Despite it all, heplayed his usual swashbuckling style against Federer in Sunday night's final,defending his side of the court and pulling off a half-dozen magical shots thatthrilled the crowd and demoralized his opponent. Nadal was visibly fatigued attimes, but he conserved energy and fought through. In the fifth set hecommitted only two unforced errors. "You go there and fight all the timeand believe in the victory all the time," he says. "I think that's whatI did."

At the awardspresentation Federer broke down. "God, it's killing me," he said of theloss, his voice quavering. Then he sobbed almost convulsively, unable to finishhis short speech. ("You're disappointed, you're shocked, you're sad, andall of a sudden it overwhelms you," Federer explained once he'd collectedhimself.) As he had all night, Nadal reacted swiftly and decisively. He steppedforward, wrapped an arm around Federer and reassured his rival, "You are agreat champion. You're going to improve on the 14 [major titles]record."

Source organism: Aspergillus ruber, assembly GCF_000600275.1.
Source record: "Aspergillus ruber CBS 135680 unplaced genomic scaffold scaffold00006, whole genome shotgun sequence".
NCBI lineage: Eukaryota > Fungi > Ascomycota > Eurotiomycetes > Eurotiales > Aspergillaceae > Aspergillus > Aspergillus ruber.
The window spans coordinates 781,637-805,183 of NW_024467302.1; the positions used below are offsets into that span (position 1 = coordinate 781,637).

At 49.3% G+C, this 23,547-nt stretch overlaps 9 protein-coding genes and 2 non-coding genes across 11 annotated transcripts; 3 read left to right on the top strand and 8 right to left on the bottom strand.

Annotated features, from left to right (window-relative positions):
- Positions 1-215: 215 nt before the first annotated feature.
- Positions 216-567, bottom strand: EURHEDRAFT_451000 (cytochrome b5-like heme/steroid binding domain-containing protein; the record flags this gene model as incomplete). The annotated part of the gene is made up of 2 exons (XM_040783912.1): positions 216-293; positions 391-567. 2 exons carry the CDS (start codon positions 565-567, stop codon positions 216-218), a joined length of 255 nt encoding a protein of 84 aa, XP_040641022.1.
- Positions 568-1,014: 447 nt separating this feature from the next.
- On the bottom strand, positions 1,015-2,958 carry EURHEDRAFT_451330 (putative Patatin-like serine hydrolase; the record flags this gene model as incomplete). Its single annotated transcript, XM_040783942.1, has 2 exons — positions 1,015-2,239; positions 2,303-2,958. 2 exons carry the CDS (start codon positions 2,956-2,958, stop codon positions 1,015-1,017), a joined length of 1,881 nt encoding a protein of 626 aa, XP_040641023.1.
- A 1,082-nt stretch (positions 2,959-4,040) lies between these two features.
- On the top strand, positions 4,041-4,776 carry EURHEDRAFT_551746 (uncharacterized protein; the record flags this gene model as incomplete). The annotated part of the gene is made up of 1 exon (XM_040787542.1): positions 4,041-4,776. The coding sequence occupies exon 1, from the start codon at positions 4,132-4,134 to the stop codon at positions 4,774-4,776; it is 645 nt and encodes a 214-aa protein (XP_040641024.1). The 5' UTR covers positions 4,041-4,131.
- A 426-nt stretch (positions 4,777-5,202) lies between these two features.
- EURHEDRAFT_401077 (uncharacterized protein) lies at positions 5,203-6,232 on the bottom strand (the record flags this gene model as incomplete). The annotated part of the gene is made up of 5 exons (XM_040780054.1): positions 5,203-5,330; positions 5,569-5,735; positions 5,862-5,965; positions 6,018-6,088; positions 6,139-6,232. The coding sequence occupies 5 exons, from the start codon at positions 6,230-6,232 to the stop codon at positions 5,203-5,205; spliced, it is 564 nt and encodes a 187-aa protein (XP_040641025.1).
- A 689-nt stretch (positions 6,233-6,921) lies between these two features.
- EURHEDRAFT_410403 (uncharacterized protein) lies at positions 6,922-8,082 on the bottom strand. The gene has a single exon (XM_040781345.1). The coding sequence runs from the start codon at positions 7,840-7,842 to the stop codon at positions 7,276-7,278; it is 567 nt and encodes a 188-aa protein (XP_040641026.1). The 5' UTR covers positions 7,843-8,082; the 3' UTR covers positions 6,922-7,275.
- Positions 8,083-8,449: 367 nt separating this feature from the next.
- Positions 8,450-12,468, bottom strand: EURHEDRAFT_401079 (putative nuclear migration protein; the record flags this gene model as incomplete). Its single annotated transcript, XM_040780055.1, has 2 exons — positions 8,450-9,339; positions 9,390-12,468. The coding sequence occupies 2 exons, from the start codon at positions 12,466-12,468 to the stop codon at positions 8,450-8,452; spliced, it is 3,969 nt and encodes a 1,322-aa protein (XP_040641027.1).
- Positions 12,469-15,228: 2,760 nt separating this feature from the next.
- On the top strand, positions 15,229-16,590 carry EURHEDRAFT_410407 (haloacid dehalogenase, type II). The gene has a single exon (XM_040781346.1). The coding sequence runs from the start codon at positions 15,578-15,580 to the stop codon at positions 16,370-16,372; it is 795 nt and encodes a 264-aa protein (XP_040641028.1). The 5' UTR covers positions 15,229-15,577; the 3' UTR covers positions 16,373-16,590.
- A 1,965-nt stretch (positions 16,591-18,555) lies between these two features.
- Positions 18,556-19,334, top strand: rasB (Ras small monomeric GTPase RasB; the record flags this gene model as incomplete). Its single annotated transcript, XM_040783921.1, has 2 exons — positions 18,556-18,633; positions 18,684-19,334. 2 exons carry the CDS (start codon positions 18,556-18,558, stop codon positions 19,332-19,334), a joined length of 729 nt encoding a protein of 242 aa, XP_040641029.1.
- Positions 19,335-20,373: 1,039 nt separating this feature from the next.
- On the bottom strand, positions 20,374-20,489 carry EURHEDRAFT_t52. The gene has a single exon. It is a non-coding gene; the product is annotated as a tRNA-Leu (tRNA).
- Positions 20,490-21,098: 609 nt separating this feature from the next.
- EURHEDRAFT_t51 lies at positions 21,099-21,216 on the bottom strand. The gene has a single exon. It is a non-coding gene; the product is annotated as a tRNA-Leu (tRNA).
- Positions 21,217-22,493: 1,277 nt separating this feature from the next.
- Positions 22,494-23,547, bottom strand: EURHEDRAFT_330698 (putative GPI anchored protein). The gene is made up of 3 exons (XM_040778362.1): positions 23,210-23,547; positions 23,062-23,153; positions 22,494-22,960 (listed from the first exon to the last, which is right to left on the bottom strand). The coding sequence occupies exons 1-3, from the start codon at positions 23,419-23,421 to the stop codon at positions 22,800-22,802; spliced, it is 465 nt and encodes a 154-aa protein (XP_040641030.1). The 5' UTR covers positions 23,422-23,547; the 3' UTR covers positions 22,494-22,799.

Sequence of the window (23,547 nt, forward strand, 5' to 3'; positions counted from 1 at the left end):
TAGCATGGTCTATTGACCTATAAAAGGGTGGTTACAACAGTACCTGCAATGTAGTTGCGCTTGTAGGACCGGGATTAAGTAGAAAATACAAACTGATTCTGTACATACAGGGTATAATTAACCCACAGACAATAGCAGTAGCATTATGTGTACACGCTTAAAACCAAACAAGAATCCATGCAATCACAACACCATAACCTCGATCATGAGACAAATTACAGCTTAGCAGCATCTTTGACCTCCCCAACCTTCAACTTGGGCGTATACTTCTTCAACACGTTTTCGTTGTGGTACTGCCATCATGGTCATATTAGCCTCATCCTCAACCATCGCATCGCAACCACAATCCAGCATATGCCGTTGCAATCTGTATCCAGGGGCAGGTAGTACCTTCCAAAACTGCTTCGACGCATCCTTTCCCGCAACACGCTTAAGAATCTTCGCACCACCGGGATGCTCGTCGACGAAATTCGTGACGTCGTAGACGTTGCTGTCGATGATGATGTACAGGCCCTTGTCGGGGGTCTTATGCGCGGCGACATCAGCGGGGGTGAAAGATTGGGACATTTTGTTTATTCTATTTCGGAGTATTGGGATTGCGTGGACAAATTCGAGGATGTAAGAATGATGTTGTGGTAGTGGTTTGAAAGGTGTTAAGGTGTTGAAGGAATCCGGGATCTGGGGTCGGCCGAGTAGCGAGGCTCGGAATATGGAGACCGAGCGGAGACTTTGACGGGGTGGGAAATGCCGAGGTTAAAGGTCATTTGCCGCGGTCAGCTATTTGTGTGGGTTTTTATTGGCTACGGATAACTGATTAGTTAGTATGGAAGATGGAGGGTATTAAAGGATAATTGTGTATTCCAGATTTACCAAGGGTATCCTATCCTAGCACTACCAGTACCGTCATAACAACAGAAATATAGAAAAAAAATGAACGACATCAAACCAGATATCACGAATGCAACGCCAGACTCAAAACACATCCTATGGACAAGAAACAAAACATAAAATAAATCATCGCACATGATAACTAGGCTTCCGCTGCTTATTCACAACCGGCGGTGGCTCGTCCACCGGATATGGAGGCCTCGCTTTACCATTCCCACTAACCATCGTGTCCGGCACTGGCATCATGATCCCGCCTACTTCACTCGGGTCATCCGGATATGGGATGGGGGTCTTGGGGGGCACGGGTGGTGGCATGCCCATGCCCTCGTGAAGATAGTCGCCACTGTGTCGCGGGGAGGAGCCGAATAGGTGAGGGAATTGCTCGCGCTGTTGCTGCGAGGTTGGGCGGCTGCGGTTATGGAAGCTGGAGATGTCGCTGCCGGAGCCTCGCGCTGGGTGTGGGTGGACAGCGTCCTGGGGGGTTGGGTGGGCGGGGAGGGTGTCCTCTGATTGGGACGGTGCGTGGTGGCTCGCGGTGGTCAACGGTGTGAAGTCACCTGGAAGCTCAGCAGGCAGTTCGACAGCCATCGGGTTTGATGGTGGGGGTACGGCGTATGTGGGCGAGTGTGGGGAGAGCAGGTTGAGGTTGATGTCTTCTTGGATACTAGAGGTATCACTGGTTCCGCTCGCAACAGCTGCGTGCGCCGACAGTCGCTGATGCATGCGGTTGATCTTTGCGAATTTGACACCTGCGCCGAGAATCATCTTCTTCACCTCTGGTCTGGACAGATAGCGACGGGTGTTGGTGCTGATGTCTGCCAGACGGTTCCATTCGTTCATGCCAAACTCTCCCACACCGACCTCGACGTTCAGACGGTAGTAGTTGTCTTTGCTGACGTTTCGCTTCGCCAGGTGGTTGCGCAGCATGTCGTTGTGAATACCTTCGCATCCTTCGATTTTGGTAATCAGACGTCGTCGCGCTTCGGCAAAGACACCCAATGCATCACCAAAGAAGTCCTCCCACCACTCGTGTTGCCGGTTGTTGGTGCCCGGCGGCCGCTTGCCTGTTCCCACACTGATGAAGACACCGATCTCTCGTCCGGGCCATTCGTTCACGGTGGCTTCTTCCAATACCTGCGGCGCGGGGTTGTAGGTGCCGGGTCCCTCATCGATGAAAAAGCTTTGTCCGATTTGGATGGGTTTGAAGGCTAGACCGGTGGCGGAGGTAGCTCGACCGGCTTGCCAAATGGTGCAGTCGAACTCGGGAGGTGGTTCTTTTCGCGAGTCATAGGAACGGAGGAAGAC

By then it wasnearly one in the morning. That searing Australian sun had yet to rise, andNadal was the coolest mate in town.

"You should NEVER BE SURPRISED by anything Ido," Williams says. The same goes for Nadal, though he'd never say so.



Check out final thoughts on the Australian Open by Jon Wertheim.


PHOTOANDREW BROWNBILL/APTRIUMPH AND TEARS After Nadal (right) ran him ragged to win his sixth major singles title, Federer broke down sobbing.PHOTOPhotograph by Bob Martin [Seecaption above]PHOTOPhotograph by Bob MartinPOWER POINTS The sheer force of Williams's shots was too much for her opponents.